“Stay in a child’s place.” It’s a directive many U.S. Southerners are familiar with. It’s also the position that God finds God’s self in while lying in a manger.

It is an expression used by our parents and the elders to remind children of their position in the family. It is part instruction and part warning. 

The expression communicates when the line has been crossed in the relationship between adult and child. Perhaps, the child has spoken out of turn or forgotten their rank in the familial order. 

“Stay in a child’s place.” They are words directed to a child who has said something smart or clever that may or may not be true. 

Still, it is not the child’s place to make these corrective statements—at least not within earshot of an adult. It is safer to say it behind a closed door. 

But no matter where the child says it, it doesn’t change the fact stated plainly by Oliver Wendell Holmes when he said, “Pretty much all the honest truth telling there is in the world is done by children.” An unknown author would agree, adding, “Children seldom misquote. In fact, they usually repeat word for word what you shouldn’t have said.” 

Still, some adults don’t believe it’s the child’s place to point out their wrongs and inconsistencies. They don’t view children as a source of accountability. 

But this statement left unchecked and repeated over time can render a child voiceless. “Seen but not heard,” adults then don’t take children at their word and instead dismiss their eyewitness accounts and personal complaints. It is not surprising then that many adults are in therapy because of something that happened to them in their childhood. 

I sometimes wonder if childhood even has a place. The innocence of children is made synonymous with ignorance. 

We describe persons as “wet behind the ears.” Their naiveté is mocked as inexperience. Yet, there is Jesus, who didn’t come to form a faction but to remind us that we are a family and all children of God. 

In the gospel of Matthew, the disciples ask a question, “Who is the greatest in the kingdom of heaven” (Matthew 18:1, NRSV)? They are asking Jesus to compare them to each other and are no doubt ready to argue that based on their abilities, educational background, standing in the community and length of service to the ministry that they are the greatest.  

I can imagine them lining up, their chests stuck out, their faces painted with the brightest of smiles. The scene was much like that of the selection of David as king of the children of Israel.  

Samuel, the priest, is certain of God’s selection of David’s brother, Eliab, saying, “Surely, the Lord’s anointed is now before the Lord.” To his surprise, the Lord told Samuel, “Look not on his countenance or on the height of his stature; because I have refused him: for the Lord sees not as man sees; for man looks on the outward appearance, but the Lord looks on the heart” (First Samuel 16:6-7).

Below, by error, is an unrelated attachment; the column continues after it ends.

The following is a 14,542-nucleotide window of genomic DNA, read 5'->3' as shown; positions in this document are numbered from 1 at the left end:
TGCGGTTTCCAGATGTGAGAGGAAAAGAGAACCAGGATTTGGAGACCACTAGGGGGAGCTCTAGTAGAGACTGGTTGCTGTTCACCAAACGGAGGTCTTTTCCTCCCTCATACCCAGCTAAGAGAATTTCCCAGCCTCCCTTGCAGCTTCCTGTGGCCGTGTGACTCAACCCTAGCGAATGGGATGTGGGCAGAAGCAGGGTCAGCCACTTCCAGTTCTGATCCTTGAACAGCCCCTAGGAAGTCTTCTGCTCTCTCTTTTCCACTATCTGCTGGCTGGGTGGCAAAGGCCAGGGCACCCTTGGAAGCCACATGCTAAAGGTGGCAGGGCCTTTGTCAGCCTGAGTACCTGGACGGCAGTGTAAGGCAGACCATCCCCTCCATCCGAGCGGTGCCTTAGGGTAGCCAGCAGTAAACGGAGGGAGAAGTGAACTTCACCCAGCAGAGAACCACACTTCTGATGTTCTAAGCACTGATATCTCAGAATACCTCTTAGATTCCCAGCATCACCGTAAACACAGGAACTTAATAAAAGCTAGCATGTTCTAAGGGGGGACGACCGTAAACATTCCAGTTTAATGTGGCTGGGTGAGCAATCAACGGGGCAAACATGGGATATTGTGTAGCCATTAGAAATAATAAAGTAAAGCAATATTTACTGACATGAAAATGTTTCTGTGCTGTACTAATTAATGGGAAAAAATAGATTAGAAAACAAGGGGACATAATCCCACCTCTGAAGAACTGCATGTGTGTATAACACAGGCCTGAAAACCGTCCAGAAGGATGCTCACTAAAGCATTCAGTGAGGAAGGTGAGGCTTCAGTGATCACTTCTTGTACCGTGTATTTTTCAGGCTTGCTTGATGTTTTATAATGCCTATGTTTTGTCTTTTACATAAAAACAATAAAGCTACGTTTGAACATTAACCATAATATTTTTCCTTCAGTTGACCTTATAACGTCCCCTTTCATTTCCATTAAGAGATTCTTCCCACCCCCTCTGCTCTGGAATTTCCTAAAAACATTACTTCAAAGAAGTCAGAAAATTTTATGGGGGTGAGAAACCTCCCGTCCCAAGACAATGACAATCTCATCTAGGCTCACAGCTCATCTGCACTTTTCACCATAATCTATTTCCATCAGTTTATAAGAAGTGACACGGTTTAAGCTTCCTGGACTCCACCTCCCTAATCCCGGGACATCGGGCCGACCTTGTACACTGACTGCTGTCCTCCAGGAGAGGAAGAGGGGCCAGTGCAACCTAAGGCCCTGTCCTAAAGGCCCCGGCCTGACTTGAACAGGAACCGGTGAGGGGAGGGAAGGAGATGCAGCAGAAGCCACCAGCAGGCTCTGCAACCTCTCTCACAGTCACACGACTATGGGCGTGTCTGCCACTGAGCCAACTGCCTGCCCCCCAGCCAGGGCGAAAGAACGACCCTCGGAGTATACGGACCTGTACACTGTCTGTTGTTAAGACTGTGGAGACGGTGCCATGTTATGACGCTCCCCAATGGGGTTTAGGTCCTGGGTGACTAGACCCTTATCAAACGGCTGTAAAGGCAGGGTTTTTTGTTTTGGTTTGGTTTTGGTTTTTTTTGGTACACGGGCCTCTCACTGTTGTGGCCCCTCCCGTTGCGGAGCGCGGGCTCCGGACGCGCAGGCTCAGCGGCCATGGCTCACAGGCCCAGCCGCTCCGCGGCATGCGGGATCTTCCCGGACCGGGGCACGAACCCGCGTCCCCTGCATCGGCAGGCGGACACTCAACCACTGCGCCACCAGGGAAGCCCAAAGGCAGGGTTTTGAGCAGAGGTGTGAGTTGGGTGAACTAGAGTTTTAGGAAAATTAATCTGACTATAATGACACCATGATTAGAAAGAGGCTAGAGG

Likewise, in response to this inquiry, Jesus calls for a child, places the child in the midst of them and turns the disciples’ worlds upside down. In the times of Jesus and true also for today, children held no personal value. 

They were a means of economic support and were necessary for the continuation of the family name. Today, the place of children is often overlooked and their presence dismissed. Neil Postman warns, “Children are the living messages we send to a time we will not see.”

Still, they are the victims of the most crimes, whether directly or indirectly. Children are assaulted, bullied, rejected, kidnapped, molested, abused, diseased, despised, divorced, abandoned, impoverished, homeless, overlooked and left out.  

They are oftentimes the voiceless. But Jesus calls for the presence of a child as the model for behavior for one to enter the kingdom of heaven. 

Surely, his disciples thought, “The Lord will choose me.” But, in his selection, Jesus reminds us that greatness in God’s eyes is not a matter of position but character.  

Are you childlike? Jesus says, “Truly, I tell you unless you change and become like children, you will never enter the kingdom of heaven” (Matthew 18:3).

Jesus says, “We cannot discuss who is the greatest until we get you into the kingdom.” How many of us are talking about our greatness and have not met the requirements for entry into the “kin-dom”?

Because even God started small, placed in a manger instead of seated on a throne. Let this Christmas season be a reminder then of the God who came into the world and stayed in a child’s place. 

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